But getting back to Mexicans, what does all this have to do with the U.S. today? Well, by analogy, Spaniards–and Europeans in general–have a lot in common with Mexicans when you look back far enough in history. For example, when the Spaniards came to the New World, not everyone wanted to leave Spain to make their fortune. But some of those who left Spain did make their fortune and sent money back home. And that occurred for generations, including other Europeans who came to what would eventually become the United States of America. And Mexicans are no different. Except for some Mexicans in America’s southwest who never left Mexico but somehow found themselves living in America when the U.S. took over the northern part of Mexico, some Mexicans want to come north to America to make their fortune. Those who do come have many goals such as improving the living conditions of their family, here and in Mexico. If we examine previous generations of European immigrants to the U.S., not everyone learned to speak English. Usually the first generation learned just enough English to get by, the second generation learned their native tongue at home and then English when they entered school, and most of the third generation only learned English. However, more Mexicans than other ethnic group seem to continue being bilingual due to the constant influx of Mexicans from Mexico who are actually related to them, and therefore, have an actual need for speaking Spanish.

But aren't all Americans mult-cultural?

To life!

There are no U-turns in life! 

Life is really worth living. But don’t let it get in the way of living. Sometimes I am amazed by what can be accomplished with a little common sense, a little patience, and a lot of perseverence. Some things should be so obvious, but I would like to examine them in more detail. We all need someone to point out the obvious to us from time to time. Sometimes you just have to reinvent the wheel for yourself! Can’t see the forest for the trees? Tired of all these cliches? Well, take a deep breath and relax! Now take a fresh look at life!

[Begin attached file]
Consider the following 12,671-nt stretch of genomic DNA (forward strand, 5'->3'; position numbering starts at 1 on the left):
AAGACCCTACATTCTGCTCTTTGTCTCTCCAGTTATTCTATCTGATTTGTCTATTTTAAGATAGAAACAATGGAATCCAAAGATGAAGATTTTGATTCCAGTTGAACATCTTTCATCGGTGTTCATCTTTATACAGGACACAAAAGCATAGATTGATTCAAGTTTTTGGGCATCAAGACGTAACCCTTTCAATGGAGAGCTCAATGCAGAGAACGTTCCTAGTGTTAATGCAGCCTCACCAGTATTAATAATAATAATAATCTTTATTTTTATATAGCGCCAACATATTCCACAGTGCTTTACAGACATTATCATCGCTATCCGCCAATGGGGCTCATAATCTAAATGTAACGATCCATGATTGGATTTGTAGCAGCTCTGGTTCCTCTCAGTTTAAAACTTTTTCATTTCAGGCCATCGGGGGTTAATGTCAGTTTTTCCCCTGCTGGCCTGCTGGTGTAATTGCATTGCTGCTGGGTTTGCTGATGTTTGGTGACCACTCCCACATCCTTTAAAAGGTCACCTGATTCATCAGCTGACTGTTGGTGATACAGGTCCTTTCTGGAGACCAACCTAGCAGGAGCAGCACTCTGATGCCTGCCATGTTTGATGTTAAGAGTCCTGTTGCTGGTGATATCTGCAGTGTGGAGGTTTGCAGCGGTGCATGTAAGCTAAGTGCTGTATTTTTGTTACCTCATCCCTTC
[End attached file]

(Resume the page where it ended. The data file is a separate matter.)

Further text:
How can I see ther forest with all these trees in the way?

Rodriguez is the Spanish equivalent of Smith!

My telephone directory.

I often tell my students that my surname is as common as Smith or Jones. I have known so many Rodriguezes and only about half of them were related to me. I have often been confused for other Rodriguezes as well. Part of the reason may be that there aren’t as many surnames in Spanish-speaking countries as in the U.S. (But don’t quote me on that!) So Hispanics have to stretch out fewer surnames among more people. I also have a common first name. I just looked up David Rodriguez in the Chicago phone book and there are 22 of us listed in the directory! And that doesn’t even include the David Rodriguezes who are unlisted, don’t have a phone, have a cell phone, are minors, or reside in jail! I even argued with my wife against naming my oldest son David for that very reason. That’s why I wanted to name him José.

USA Today (May 11, 2006) states that the 5 most common surnames among U.S. home buyers are Smith, Johnson, Rodriguez, Brown, and Garcia. Why are there so many Rodriguezes buying homes? I’m not really sure. But you see, Rodriguez is the Spanish equivalent of Smith! Even the Rodriguezes are keeping up with the Joneses.

Perhaps an analysis of the etymology of Rodriguez will help explain the popularity of Rodriguez. The surname Rodriguez comes from the combination Rodrigo, the name of the last Visigoth king in Spain, and -ez. The suffix -ez comes from the Visigoth word meaning “son of.” Therefore, Rodriguez means “son of Rodrigo.” All those Spanish surnames that end in -ez actualy mean something. Gonzalez is son of Gonzalo, Lopez is son of Lope, etc. So, is it possible that someone with the surname of Rodriguez may actually be descended from the noble family of the last Visigoth king Rodrigo of Spain? If so, that means that I may actually have the blood of Spanish nobility coursing through my veins! But I seem to have lost the main point of all this!